I need to rephrase a joke I found in an old collection of humorous short stories dated 1916.It reads:
"Among the new class which (1) came to a second-grade teacher, a young timid girl, was one Tommy,(2) who for naughty deeds had been many times spanked by his first-grade teacher."
1.Could I use "was assigned to" instead of the underlined verb? Is a class assigned to a teacher?
2.Is this all right instead of the second underlined part:"who for being naughty had been spanked by his first-grade teacher many times before."What synonyms could I use instead of "spank"?
3.Is there a dressing-room in today's school? (in my joke this is where the boy is given the correction...)If not, what's its current equivalent?
Thanks a lot,
I think "assigned to" is a good alternative to "came to".
The second part uses an old-fashioned word order, but the tense doesn't need to be changed. Although the word "spank" is still widely used, corporal punishment isn't. You could leave "spank" in there and everyone would understand it, although some of the less innocent might be reminded of certain sexual practices. For an alternative, I'd suggest "punish" as a good neutral word.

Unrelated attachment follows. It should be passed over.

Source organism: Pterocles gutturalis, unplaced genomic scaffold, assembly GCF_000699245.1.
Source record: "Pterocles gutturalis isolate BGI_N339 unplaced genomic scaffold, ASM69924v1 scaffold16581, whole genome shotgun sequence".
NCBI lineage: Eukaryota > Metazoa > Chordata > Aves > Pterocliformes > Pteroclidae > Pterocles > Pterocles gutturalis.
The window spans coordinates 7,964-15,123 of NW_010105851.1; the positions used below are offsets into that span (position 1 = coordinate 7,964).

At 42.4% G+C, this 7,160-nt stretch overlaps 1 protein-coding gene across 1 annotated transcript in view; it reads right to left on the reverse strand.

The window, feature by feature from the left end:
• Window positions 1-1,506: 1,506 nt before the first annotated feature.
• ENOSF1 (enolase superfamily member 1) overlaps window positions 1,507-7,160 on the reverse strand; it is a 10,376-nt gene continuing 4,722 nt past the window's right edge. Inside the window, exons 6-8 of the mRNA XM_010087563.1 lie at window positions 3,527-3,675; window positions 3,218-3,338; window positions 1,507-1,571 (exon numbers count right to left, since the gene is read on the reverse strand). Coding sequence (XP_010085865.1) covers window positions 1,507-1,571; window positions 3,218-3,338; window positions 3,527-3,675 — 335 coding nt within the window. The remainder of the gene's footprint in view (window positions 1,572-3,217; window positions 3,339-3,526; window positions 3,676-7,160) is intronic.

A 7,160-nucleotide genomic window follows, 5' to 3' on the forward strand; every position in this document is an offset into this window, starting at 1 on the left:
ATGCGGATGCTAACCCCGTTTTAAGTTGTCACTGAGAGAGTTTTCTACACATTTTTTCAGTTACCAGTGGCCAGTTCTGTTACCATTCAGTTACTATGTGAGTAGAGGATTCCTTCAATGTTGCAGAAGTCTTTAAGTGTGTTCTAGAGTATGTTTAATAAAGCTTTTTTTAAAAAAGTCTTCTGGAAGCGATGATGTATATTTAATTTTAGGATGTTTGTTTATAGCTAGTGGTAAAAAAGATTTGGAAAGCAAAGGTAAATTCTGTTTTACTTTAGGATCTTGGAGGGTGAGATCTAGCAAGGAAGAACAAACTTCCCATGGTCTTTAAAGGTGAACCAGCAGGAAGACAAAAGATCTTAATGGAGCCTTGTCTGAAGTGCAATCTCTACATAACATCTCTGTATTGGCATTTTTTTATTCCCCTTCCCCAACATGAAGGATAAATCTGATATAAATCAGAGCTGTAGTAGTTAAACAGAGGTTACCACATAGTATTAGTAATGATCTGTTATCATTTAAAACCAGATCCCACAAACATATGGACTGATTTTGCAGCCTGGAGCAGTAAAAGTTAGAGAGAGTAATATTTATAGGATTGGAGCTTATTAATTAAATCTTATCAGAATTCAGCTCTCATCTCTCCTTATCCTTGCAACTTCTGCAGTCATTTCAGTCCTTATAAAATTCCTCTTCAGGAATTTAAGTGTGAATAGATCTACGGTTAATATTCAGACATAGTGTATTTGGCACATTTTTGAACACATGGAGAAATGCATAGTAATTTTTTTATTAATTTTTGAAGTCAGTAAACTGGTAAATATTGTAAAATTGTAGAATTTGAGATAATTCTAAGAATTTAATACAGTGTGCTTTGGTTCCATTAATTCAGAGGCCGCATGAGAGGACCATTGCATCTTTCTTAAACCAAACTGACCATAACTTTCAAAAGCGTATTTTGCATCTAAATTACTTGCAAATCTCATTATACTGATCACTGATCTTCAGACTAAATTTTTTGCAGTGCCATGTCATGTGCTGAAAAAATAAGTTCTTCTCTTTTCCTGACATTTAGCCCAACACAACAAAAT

I'm not certain what a dressing-room might be. It could be what we used to call a "cloakroom", where students hung their coats (but the word is now used as a euphemism for the toilets), but I think it might be where the students change into and out of their sports kits -- in which case we call them the "changing rooms".
1: I agree with Rewboss about "assigned".
Originally Posted by tangelatm
2: I don't know about US schools ("1st grade" suggests a US context), but in the UK a child that young wouldn't be spanked now (if you're updating the joke). I'd say something more gentle, like 'ticked off' or "told off" or "given a talking to".
3: I've never known a school that had a dressing room (except schools that have a theatre, with a dressing room (where actors get changed and made-up). Old houses used to have dressing rooms (a little room next to a bedroom): Bertie Wooster would sleep in his chamber, and Jeeves would help him dress in his dressing room. I don't see what this has to do with schools.
There might be a pun here. A "dressing down" is another way of saying a "ticking off". The headmaster of the school, in a fit of wit, may have set aside a room for dressing pupils down, and called it "the dressing room".
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